Cookies on this website
We use cookies to ensure that we give you the best experience on our website. If you click 'Continue' we'll assume that you are happy to receive all cookies and you won't see this message again. Click 'Find out more' for information on how to change your cookie settings.

BACKGROUND: Up to 90 % of the global burden of malaria morbidity and mortality occurs in sub-Saharan Africa and children under-five bear a disproportionately high malaria burden. Effective inpatient case management can reduce severe malaria mortality and morbidity, but there are few reports of how successfully international and national recommendations are adopted in management of inpatient childhood malaria. METHODS: A descriptive cross-sectional study of inpatient malaria case management practices was conducted using data collected over 24 months in five hospitals from high malaria risk areas participating in the Clinical Information Network (CIN) in Kenya. This study describes documented clinical features, laboratory investigations and treatment of malaria in children (2-59 months) and adherence to national guidelines. RESULTS: A total of 13,014 children had a malaria diagnosis on admission to the five hospitals between March, 2014 and February, 2016. Their median age was 24 months (IQR 12-36 months). The proportion with a diagnostic test for malaria requested was 11,981 (92.1 %). Of 10,388 patients with malaria test results documented, 8050 (77.5 %) were positive and anti-malarials were prescribed in 6745 (83.8 %). Malaria treatment was prescribed in 1613/2338 (69.0 %) children with a negative malaria result out of which only 52 (3.2 %) had a repeat malaria test done as recommended in national guidelines. Documentation of clinical features was good across all hospitals, but quinine remained the most prescribed malaria drug (47.2 % of positive cases) although a transition to artesunate (46.1 %) was observed. Although documented clinical features suggested approximately half of positive malaria patients were not severe cases artemether-lumefantrine was prescribed on admission in only 3.7 % cases. CONCLUSIONS: Despite improvements in inpatient malaria care, high rates of presumptive treatment for test negative children and likely over-use of injectable anti-malarial drugs were observed. Three years after national policy change, there is a gradual transition to artesunate. Continued efforts to support improved routine inpatient malaria care through dissemination and implementation of guidelines, and access to recommended drugs are needed together with improved capacity of hospitals to investigate other causes of severe illness in children. Efforts to improve clinical information could help track progress.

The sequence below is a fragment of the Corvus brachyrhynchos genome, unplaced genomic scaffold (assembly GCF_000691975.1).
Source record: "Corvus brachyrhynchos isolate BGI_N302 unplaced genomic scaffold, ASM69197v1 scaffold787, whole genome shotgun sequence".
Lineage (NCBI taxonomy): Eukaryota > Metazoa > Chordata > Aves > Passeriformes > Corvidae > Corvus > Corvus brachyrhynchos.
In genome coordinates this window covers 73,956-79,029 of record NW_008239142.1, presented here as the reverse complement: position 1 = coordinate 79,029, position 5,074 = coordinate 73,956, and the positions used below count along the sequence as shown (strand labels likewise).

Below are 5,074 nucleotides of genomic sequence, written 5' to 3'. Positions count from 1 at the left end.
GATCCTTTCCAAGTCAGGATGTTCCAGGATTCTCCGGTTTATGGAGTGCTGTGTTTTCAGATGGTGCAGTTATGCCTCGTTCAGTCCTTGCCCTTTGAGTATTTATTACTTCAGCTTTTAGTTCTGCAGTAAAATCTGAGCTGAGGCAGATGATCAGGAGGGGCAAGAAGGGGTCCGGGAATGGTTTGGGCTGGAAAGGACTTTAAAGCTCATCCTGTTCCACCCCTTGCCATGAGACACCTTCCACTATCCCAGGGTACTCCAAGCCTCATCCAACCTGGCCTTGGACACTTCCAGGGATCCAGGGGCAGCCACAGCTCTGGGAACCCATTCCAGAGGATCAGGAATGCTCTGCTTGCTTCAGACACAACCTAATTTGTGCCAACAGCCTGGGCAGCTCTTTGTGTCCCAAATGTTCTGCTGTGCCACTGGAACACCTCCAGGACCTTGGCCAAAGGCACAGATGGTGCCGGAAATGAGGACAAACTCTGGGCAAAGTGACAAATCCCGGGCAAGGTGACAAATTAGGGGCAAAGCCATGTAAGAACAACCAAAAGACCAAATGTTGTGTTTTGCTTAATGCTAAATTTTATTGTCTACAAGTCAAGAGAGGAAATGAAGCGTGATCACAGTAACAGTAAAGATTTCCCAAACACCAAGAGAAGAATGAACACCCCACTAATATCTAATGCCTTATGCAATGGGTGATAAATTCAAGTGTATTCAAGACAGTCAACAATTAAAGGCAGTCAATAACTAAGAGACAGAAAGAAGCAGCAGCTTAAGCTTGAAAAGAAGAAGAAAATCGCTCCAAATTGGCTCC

Original publication

DOI

10.1186/s12936-016-1553-6

Type

Journal article

Journal

Malar J

Publication Date

18/10/2016

Volume

15

Keywords

Anti-malarials, Children, Inpatient, Malaria, Malaria case management, Under-fives, Antimalarials, Case Management, Child, Preschool, Cross-Sectional Studies, Drug Utilization, Female, Health Services Research, Hospitals, County, Humans, Infant, Kenya, Malaria, Male, Quinine